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Tasker Street

Tasker Street

by Mark Halliday

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Winner of the 1991 Juniper Prize sponsored by the University of Massachusetts Press.


Winner of the 1991 Juniper Prize sponsored by the University of Massachusetts Press.

Editorial Reviews

Publishers Weekly - Publisher's Weekly
How to bridge the gap between his reader's experiences and his own is the question Halliday poses, but fails to answer, in this collection. A mean-spirited rejection of another poet's confessional piece suggests the pointlessness of such literary efforts. ``Put that poem back in your fat little filing cabinet. / And then what? Then what? Then try to be strong: / like . . . a tree; / a tree's nobility is poemless.'' Halliday's ( Little Star ) self-consciousness about the poetic act, which he nevertheless commits, limits the appeal of his work. In one piece, a paddler in an odorous, yellow-green swamp is prompted to affirm that life ``is not about books.'' But the poem fails to convey any sense of why the swamp is a compelling setting for this admission. Halliday is rarely emotionally engaged with his subjects. One long poem mocks Yuppiedom with a cleverness that never delves beneath the surface. ``God, you should see Wendy's pottery / . . . some of her glazes / are really original (it's not just me who says so).'' Other satirical poems that render the voices of people seeking release from life's unpleasant realities reveal none of their Middle American subjects' complexities. (June)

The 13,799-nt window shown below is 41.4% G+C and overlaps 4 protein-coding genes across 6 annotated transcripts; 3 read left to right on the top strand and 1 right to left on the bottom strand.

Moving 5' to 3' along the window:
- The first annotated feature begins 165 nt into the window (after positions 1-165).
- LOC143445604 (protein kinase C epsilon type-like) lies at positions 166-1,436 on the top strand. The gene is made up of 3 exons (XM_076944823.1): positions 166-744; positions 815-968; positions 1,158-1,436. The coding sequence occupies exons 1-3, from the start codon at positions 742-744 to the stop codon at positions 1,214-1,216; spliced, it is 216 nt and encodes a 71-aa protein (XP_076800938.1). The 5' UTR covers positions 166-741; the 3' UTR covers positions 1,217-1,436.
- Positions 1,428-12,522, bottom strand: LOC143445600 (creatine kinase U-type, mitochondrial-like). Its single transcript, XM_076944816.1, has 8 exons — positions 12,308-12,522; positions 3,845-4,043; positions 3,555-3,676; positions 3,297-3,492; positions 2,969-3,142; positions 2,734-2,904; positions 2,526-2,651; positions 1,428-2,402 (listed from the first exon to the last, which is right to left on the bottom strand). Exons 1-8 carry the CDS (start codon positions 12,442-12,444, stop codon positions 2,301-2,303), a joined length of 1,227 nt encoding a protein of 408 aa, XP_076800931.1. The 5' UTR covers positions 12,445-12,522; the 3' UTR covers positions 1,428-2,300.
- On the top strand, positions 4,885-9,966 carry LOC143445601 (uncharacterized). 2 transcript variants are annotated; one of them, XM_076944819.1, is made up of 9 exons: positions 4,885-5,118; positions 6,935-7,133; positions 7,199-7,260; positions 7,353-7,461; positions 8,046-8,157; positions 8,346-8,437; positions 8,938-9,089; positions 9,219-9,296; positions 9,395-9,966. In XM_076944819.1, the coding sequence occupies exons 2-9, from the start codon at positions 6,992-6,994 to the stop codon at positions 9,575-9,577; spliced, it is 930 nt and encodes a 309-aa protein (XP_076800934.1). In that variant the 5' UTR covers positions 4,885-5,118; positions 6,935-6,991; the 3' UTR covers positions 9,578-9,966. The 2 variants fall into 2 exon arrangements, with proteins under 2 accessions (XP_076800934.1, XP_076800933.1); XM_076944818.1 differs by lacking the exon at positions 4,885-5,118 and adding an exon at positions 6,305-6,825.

Library Journal
Halliday's second poetry collection, winner of the 1991 Juniper Prize, is filled with poems that penetrate to our hearts. The poems themselves are full of details and are very conversational in tone, much like the poems of Miller Williams. Witness these lines from ``Vegetable Wisdom,'' which are strong even when taken out of context: ``You seem to believe I'm a future lover or brother/ whose heart holds a certain space waiting to be filled.'' Throughout, Halliday uses proper nouns to help give a sense of place and identity. Often autobiographical in nature, but still moving beyond the personal, the poems work well as a whole. One can easily appreciate their moments of truth. Highly recommended for most libraries. --Lenard D. Moore, United Arts Council of Raleigh and Wake Cty . , N.C.
Winner of the 1991 Juniper Prize, the annual poetry award sponsored by the U. of Massachusetts Press. Paper edition (unseen), $9.95. Annotation c. Book News, Inc., Portland, OR (booknews.com)

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University of Massachusetts Press
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Juniper Prize Series
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Product dimensions:
0.21(w) x 9.00(h) x 6.00(d)

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